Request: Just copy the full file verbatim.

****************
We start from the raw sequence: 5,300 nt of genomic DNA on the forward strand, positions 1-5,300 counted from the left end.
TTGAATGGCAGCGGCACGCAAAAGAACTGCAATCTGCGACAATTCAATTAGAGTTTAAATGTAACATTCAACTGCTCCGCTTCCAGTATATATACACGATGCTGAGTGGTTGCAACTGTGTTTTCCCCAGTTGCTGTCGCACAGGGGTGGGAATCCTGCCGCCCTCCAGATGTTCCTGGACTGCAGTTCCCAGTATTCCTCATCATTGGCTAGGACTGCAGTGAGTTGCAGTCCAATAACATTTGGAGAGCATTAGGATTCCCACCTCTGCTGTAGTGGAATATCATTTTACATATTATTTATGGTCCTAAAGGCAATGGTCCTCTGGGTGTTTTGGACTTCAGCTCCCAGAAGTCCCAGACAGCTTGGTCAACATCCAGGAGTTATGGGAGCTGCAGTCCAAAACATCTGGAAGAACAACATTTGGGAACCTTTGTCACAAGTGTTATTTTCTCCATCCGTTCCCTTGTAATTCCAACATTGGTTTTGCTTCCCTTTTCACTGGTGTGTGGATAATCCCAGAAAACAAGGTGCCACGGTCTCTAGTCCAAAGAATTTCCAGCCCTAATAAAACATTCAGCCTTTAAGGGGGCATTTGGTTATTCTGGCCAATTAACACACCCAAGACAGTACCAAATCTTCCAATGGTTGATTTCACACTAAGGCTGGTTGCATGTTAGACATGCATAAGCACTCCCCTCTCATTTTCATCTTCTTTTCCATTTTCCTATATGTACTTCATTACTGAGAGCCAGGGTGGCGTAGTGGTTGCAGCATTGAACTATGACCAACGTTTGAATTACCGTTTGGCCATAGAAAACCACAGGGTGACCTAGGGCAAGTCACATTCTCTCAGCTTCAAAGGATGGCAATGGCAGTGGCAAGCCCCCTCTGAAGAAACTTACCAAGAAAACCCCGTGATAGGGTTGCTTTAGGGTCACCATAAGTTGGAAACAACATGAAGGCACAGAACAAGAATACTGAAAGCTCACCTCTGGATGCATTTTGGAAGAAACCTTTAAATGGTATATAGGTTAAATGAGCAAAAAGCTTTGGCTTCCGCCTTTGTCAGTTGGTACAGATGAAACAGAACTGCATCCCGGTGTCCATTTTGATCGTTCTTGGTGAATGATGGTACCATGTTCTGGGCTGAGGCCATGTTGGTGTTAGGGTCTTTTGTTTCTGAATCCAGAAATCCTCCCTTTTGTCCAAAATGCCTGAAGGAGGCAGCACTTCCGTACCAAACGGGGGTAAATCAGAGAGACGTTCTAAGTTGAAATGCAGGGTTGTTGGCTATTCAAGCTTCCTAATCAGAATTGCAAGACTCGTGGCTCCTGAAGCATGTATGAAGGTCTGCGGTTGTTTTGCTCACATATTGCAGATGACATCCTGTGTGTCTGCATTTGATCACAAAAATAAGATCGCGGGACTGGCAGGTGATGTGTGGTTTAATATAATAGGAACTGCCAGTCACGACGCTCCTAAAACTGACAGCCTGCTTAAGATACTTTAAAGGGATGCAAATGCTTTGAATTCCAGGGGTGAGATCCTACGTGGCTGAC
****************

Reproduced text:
We start from the raw sequence: 5,300 nt of genomic DNA on the forward strand, positions 1-5,300 counted from the left end.
TTGAATGGCAGCGGCACGCAAAAGAACTGCAATCTGCGACAATTCAATTAGAGTTTAAATGTAACATTCAACTGCTCCGCTTCCAGTATATATACACGATGCTGAGTGGTTGCAACTGTGTTTTCCCCAGTTGCTGTCGCACAGGGGTGGGAATCCTGCCGCCCTCCAGATGTTCCTGGACTGCAGTTCCCAGTATTCCTCATCATTGGCTAGGACTGCAGTGAGTTGCAGTCCAATAACATTTGGAGAGCATTAGGATTCCCACCTCTGCTGTAGTGGAATATCATTTTACATATTATTTATGGTCCTAAAGGCAATGGTCCTCTGGGTGTTTTGGACTTCAGCTCCCAGAAGTCCCAGACAGCTTGGTCAACATCCAGGAGTTATGGGAGCTGCAGTCCAAAACATCTGGAAGAACAACATTTGGGAACCTTTGTCACAAGTGTTATTTTCTCCATCCGTTCCCTTGTAATTCCAACATTGGTTTTGCTTCCCTTTTCACTGGTGTGTGGATAATCCCAGAAAACAAGGTGCCACGGTCTCTAGTCCAAAGAATTTCCAGCCCTAATAAAACATTCAGCCTTTAAGGGGGCATTTGGTTATTCTGGCCAATTAACACACCCAAGACAGTACCAAATCTTCCAATGGTTGATTTCACACTAAGGCTGGTTGCATGTTAGACATGCATAAGCACTCCCCTCTCATTTTCATCTTCTTTTCCATTTTCCTATATGTACTTCATTACTGAGAGCCAGGGTGGCGTAGTGGTTGCAGCATTGAACTATGACCAACGTTTGAATTACCGTTTGGCCATAGAAAACCACAGGGTGACCTAGGGCAAGTCACATTCTCTCAGCTTCAAAGGATGGCAATGGCAGTGGCAAGCCCCCTCTGAAGAAACTTACCAAGAAAACCCCGTGATAGGGTTGCTTTAGGGTCACCATAAGTTGGAAACAACATGAAGGCACAGAACAAGAATACTGAAAGCTCACCTCTGGATGCATTTTGGAAGAAACCTTTAAATGGTATATAGGTTAAATGAGCAAAAAGCTTTGGCTTCCGCCTTTGTCAGTTGGTACAGATGAAACAGAACTGCATCCCGGTGTCCATTTTGATCGTTCTTGGTGAATGATGGTACCATGTTCTGGGCTGAGGCCATGTTGGTGTTAGGGTCTTTTGTTTCTGAATCCAGAAATCCTCCCTTTTGTCCAAAATGCCTGAAGGAGGCAGCACTTCCGTACCAAACGGGGGTAAATCAGAGAGACGTTCTAAGTTGAAATGCAGGGTTGTTGGCTATTCAAGCTTCCTAATCAGAATTGCAAGACTCGTGGCTCCTGAAGCATGTATGAAGGTCTGCGGTTGTTTTGCTCACATATTGCAGATGACATCCTGTGTGTCTGCATTTGATCACAAAAATAAGATCGCGGGACTGGCAGGTGATGTGTGGTTTAATATAATAGGAACTGCCAGTCACGACGCTCCTAAAACTGACAGCCTGCTTAAGATACTTTAAAGGGATGCAAATGCTTTGAATTCCAGGGGTGAGATCCTACGTGGCTGAC